TRAINING & CAREERS
2017 BESIP Project
Laboratory and Project Description
The Center for Interventional Oncology (CIO) (http://www.cc.nih.gov/centerio/index.html) offers new and expanded opportunities to investigate cancer therapies that use imaging technology to diagnose and treat localized cancers in ways that are precisely targeted and minimally- or non-invasive. The Center for Interventional Oncology (CIO), under the leadership of Dr. Bradford Wood, has pioneered various technologies and procedures using mini-GPS for the human body to combine cutting-edge magnetic resonance imaging (MRI), positron emission tomography (PET), computed tomography (CT), cone beam CT and ultrasound to navigate a diagnostic and/or therapeutic device through the body. Students working at the CIO will gain experience in a translational research environment within the NIH Clinical Center (CC).
The CIO is looking for motivated students for the following projects:
Project #1: Drug-device combinations and nanomedicines for treatment of solid tumors
Transcatheter arterial chemoembolization (TACE) is a minimally invasive
procedure to treat patients with tumors that are not amenable to surgery. This project focuses on characterizing a novel, drug-device combination consisting of image-able, drug-loaded embolic beads for TACE of hepatic tumors. The prospective BESIP summer student will seek to develop methods to predict drug accumulation in the liver following TACE based on the assessment of bead density as visualized with computed tomography. The student may also have the opportunity to design 3-D printed organ “molds” in order to facilitate correlation of radiological images with tissue specimens. Depending on his/her interests and skill sets, the student may also be involved in characterizing the targeted delivery and tissue distribution of thermosensitive nanomedicines or development of tissue phantoms for use with a variety of thermal therapy devices such as radiofrequency or microwave ablation.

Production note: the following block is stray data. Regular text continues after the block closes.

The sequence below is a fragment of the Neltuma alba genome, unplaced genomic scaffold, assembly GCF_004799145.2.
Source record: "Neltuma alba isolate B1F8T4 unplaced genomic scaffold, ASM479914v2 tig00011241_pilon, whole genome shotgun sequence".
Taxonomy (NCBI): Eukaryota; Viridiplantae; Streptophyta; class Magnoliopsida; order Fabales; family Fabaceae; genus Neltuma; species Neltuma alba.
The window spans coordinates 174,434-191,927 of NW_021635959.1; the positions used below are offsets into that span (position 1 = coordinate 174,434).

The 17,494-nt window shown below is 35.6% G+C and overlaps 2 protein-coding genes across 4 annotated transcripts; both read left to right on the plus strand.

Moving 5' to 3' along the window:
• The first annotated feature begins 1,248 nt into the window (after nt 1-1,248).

Project #2: Bone cement with drug loading capability
Orthopaedic cements are biomaterials often used in orthopaedic applications to anchor implants to existing bone, reconstruct bone and deliver bioactive agents to the bone to treat bone cancer or to control bacterial infection or both. The current clinically available bone cement has critical limitations in delivering bioactive agents to bone or halting bacterial infection. Our goal is in situ modification of clinically approved orthopaedic cement so as to add loading and release capability of bioactive agents. The student will learn different techniques pertinent to drug loading and release studies,
physical characteristics of bone cement using state of the art techniques and in-depth knowledge of the art of orthopaedic cements production and use.
Project #3: Therapeutic ultrasound
Therapeutic ultrasound is a new non-invasive method of tumor ablation. Some structures, such as bone, absorb and reflect ultrasound energy and cause excessive unwanted heating. This project explores different methods to eliminate this unwanted heat and damage. We will use MRI guidance for High Intensity Focused Ultrasound (HIFU) therapy in combination with a tissue and bone-mimicking phantoms made and characterized in our lab. In a separate aim, for guidance and planning of this therapy data will be acquired using novel MRI sequence, 4D MRI, and processed with Matlab. We need to develop a Matlab code to process medical images and analyze motion. Finally, we aim to characterize the acoustic properties of materials using Acoustic Calipers. Acoustic properties of different material are important for applications of HIFU ablation of tissue. The primary focus of this aim is to develop a standard method and software to acquire and process the data. For this application, we need to develop software using Matlab and/or LabView to control lab equipment (i.e. Function Generator, Oscilloscope) and acquire data.